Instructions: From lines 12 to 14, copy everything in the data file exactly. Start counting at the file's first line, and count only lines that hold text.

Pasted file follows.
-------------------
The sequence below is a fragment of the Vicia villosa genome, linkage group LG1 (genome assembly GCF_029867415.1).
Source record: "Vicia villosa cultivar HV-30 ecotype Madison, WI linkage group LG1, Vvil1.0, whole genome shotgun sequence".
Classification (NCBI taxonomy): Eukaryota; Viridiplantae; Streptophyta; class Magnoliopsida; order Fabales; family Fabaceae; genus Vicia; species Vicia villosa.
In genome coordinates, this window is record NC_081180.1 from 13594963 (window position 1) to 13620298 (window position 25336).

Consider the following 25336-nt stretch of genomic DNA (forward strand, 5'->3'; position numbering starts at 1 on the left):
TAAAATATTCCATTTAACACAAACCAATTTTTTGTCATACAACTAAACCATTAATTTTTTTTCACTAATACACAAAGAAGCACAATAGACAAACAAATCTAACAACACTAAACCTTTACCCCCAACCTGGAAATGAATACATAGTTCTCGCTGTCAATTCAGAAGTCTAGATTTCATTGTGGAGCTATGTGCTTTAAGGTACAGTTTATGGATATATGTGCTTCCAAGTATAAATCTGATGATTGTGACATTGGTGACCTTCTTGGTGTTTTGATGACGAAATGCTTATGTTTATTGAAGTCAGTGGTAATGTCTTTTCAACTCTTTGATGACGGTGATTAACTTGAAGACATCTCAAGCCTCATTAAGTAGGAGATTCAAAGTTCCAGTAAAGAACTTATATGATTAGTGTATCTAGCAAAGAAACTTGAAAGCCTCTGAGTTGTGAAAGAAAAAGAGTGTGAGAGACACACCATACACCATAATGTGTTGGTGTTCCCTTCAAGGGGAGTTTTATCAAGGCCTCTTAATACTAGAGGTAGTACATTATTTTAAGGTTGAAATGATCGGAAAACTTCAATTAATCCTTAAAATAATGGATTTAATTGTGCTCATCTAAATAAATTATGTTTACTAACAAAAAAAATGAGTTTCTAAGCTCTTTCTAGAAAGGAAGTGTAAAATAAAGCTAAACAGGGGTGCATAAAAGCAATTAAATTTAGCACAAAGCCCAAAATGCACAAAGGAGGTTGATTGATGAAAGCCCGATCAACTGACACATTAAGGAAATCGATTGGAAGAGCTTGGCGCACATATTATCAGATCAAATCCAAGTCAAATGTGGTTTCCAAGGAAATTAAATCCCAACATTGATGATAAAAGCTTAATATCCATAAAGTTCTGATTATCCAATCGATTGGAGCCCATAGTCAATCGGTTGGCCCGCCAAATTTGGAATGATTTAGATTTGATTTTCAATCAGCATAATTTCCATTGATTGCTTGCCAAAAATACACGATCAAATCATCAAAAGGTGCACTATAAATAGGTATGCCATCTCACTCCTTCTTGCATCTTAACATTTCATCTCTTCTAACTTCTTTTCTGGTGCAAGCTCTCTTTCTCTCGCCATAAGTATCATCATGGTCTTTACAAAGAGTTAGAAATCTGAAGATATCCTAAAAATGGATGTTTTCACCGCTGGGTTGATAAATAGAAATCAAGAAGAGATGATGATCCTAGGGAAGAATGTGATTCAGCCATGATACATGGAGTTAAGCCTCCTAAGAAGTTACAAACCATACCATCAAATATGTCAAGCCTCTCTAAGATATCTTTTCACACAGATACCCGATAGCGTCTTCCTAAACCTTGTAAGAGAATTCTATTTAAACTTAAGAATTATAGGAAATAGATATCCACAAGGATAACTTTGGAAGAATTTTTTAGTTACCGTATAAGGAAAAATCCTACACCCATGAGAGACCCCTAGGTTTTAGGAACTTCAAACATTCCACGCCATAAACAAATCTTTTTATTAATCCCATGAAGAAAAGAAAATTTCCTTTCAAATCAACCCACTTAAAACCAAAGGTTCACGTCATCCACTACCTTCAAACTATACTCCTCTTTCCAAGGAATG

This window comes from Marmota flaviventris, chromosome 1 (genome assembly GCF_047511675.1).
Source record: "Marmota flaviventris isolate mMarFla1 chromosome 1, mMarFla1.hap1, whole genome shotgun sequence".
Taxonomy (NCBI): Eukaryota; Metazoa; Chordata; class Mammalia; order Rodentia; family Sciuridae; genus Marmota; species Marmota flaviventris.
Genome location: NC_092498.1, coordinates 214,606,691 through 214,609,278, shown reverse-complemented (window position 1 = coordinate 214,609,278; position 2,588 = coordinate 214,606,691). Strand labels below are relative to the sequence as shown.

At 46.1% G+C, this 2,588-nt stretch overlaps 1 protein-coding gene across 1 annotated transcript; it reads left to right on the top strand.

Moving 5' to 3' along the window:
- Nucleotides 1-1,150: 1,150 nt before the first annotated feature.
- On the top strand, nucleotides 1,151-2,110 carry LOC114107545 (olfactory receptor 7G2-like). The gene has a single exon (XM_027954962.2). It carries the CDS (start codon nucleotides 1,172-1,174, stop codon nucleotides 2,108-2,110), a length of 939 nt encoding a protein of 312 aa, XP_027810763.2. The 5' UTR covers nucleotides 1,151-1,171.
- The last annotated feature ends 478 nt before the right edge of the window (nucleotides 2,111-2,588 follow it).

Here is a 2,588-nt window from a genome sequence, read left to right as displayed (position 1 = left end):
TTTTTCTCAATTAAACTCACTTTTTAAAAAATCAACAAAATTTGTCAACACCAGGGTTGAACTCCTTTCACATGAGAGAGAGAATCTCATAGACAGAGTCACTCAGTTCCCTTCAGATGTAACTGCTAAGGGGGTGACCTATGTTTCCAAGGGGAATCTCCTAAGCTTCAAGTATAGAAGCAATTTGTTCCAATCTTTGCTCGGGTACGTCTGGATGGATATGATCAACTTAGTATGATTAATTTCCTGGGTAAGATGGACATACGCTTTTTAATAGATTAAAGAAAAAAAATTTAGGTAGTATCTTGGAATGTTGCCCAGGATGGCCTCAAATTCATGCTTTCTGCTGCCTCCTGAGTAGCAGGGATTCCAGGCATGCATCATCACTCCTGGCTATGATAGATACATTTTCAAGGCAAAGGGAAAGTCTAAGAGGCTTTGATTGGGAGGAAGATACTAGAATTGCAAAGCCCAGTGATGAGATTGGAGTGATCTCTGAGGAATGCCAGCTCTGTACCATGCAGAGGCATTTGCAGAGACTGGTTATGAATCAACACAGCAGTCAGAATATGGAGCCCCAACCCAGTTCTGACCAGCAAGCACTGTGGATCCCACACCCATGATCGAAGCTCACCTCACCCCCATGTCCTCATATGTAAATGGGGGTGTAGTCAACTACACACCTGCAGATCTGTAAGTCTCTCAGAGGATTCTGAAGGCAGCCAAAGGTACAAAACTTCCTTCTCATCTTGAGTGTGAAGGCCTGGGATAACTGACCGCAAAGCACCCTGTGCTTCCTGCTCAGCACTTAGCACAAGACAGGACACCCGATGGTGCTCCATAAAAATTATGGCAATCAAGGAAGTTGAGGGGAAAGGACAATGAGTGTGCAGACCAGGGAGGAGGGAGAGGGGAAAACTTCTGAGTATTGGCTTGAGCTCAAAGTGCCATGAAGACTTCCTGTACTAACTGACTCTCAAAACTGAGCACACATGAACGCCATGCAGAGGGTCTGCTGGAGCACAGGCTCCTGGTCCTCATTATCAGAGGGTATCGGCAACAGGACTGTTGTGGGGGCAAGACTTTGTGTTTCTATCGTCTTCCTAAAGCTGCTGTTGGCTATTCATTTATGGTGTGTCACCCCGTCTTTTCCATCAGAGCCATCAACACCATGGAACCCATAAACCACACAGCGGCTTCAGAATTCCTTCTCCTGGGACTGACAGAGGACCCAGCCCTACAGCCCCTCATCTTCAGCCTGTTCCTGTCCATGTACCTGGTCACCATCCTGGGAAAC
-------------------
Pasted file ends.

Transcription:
Moving 5' to 3' along the window:
- Nucleotides 1-1,150: 1,150 nt before the first annotated feature.
- On the top strand, nucleotides 1,151-2,110 carry LOC114107545 (olfactory receptor 7G2-like). The gene has a single exon (XM_027954962.2). It carries the CDS (start codon nucleotides 1,172-1,174, stop codon nucleotides 2,108-2,110), a length of 939 nt encoding a protein of 312 aa, XP_027810763.2. The 5' UTR covers nucleotides 1,151-1,171.